Overlooked no more: Alda Merini, a poet of mental illness

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Overlooked no more: Alda Merini, a poet of mental illness
Countless fans have been intrigued by her verses carrying erotic and sacred imagery, and by her life, from her childhood in Milan to her time spent in asylums.

NEW YORK, NY.- The voice of the marginalized. The lady of the Navigli. The mad poet. Alda Merini didn’t like these labels, but as one of Italy’s most celebrated literary figures, she couldn’t escape them. Countless admirers have been intrigued by her life, from her upbringing along the system of canals in Milan called the Navigli, to her struggles with mental illness as an adult.

Merini found inspiration everywhere. In verses carrying erotic and sacred imagery, a homeless man became “a fiery icicle laying over my warm secret,” the patients of a mental asylum a “herd of hermits” inside the walls of Jericho.

Her struggles with mental illness began in the late 1940s or early ’50s, and her life has been described as alternating between moments of great happiness and deep sorrow. But it stung when people called her mad.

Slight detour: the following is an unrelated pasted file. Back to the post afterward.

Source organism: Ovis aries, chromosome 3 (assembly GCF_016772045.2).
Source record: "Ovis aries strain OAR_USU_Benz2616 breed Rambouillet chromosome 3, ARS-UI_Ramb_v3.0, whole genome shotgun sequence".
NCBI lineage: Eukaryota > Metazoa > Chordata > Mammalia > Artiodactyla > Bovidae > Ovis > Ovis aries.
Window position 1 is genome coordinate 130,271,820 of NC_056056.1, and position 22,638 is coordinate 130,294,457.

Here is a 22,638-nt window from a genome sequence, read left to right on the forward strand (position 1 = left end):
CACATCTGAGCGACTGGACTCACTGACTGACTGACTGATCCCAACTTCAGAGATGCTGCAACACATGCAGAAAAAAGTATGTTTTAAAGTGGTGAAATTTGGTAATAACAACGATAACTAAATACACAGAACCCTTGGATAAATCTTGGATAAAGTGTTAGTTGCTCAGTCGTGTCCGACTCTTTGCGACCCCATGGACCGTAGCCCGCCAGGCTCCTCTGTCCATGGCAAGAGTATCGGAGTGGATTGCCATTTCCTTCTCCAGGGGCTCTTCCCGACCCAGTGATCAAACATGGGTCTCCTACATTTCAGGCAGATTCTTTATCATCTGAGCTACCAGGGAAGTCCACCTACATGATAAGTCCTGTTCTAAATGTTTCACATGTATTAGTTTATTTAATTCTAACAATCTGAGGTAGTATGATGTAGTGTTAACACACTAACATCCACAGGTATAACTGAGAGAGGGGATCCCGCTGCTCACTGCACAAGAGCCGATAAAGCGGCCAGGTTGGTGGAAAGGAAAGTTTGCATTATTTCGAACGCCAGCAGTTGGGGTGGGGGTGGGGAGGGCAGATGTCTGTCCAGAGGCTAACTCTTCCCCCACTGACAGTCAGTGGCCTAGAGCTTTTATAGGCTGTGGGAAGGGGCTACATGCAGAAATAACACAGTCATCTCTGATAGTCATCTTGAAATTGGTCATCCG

“Many gave a name to my way of life,” Merini dryly wrote in a 1985 poem, “and I was only a hysteric.”

Between it all she achieved mainstream success and became a bestselling author. Even today her poems and aphorisms are widely shared on social media. In one she wrote: “I am not a woman who can be domesticated.”

Alda Giuseppina Angela Merini was born on March 21, 1931, in Milan to a family of modest means. Her father, Nemo, worked for an insurance company, and her mother, Emilia Painelli, was a homemaker. Early on, Alda displayed an aptitude for the written word, which her father encouraged her to cultivate. When she was 5, he bought her a dictionary and would teach her 10 new words a night. She started writing poems at 9.

Alda’s literary flourishing was temporarily stifled during World War II. In 1943, as Milan was subjected to aerial bombing, the Merinis’ home was destroyed, forcing the family to rebuild in the countryside.

“The terrible years of the war brought great upset to my life,” Merini wrote in “Crime of Life” (1994), her autobiography.

After the war, back in Milan, she completed trade school and began working as a secretary. But when her compositions were shared with the renowned literary critic Giacinto Spagnoletti, her life took an unexpected turn.

Merini became a regular guest at Spagnoletti’s home, a gathering place for Milan’s intellectuals, including the writer Maria Corti, who would become a close friend and collaborator, and Giorgio Manganelli, a married journalist with whom Merini, still a teenager, began an affair.